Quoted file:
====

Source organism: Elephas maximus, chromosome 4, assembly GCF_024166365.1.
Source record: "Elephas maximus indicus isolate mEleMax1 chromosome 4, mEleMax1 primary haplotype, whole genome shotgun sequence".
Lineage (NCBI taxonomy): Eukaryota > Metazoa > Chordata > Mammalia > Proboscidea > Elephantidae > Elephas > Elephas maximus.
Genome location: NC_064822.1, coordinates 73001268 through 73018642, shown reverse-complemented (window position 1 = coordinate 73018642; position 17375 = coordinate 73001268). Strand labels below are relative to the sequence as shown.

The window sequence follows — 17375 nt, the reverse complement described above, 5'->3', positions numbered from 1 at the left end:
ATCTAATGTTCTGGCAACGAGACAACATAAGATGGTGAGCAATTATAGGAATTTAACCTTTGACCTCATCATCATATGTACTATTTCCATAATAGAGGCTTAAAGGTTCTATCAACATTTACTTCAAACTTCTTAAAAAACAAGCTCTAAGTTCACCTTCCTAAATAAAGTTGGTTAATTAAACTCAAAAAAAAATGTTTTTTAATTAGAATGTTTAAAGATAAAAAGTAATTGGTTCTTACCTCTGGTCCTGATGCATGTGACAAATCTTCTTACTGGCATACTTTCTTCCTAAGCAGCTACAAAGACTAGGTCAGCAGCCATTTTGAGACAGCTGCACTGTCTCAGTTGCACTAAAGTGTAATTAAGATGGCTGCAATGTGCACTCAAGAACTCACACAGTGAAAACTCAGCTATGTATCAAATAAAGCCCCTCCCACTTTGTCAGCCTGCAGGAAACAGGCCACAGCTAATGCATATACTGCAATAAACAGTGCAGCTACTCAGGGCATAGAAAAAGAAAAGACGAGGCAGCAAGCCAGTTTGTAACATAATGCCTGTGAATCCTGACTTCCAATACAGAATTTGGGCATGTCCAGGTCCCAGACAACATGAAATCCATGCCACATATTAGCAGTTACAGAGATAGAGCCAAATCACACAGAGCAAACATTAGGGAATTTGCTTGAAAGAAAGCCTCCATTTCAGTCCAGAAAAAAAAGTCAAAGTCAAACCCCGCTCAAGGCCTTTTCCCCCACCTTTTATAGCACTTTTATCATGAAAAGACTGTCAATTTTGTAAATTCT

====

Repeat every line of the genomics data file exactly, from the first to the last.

Source organism: Elephas maximus, chromosome 4, assembly GCF_024166365.1.
Source record: "Elephas maximus indicus isolate mEleMax1 chromosome 4, mEleMax1 primary haplotype, whole genome shotgun sequence".
Lineage (NCBI taxonomy): Eukaryota > Metazoa > Chordata > Mammalia > Proboscidea > Elephantidae > Elephas > Elephas maximus.
Genome location: NC_064822.1, coordinates 73001268 through 73018642, shown reverse-complemented (window position 1 = coordinate 73018642; position 17375 = coordinate 73001268). Strand labels below are relative to the sequence as shown.

The window sequence follows — 17375 nt, the reverse complement described above, 5'->3', positions numbered from 1 at the left end:
ATCTAATGTTCTGGCAACGAGACAACATAAGATGGTGAGCAATTATAGGAATTTAACCTTTGACCTCATCATCATATGTACTATTTCCATAATAGAGGCTTAAAGGTTCTATCAACATTTACTTCAAACTTCTTAAAAAACAAGCTCTAAGTTCACCTTCCTAAATAAAGTTGGTTAATTAAACTCAAAAAAAAATGTTTTTTAATTAGAATGTTTAAAGATAAAAAGTAATTGGTTCTTACCTCTGGTCCTGATGCATGTGACAAATCTTCTTACTGGCATACTTTCTTCCTAAGCAGCTACAAAGACTAGGTCAGCAGCCATTTTGAGACAGCTGCACTGTCTCAGTTGCACTAAAGTGTAATTAAGATGGCTGCAATGTGCACTCAAGAACTCACACAGTGAAAACTCAGCTATGTATCAAATAAAGCCCCTCCCACTTTGTCAGCCTGCAGGAAACAGGCCACAGCTAATGCATATACTGCAATAAACAGTGCAGCTACTCAGGGCATAGAAAAAGAAAAGACGAGGCAGCAAGCCAGTTTGTAACATAATGCCTGTGAATCCTGACTTCCAATACAGAATTTGGGCATGTCCAGGTCCCAGACAACATGAAATCCATGCCACATATTAGCAGTTACAGAGATAGAGCCAAATCACACAGAGCAAACATTAGGGAATTTGCTTGAAAGAAAGCCTCCATTTCAGTCCAGAAAAAAAAGTCAAAGTCAAACCCCGCTCAAGGCCTTTTCCCCCACCTTTTATAGCACTTTTATCATGAAAAGACTGTCAATTTTGTAAATTCT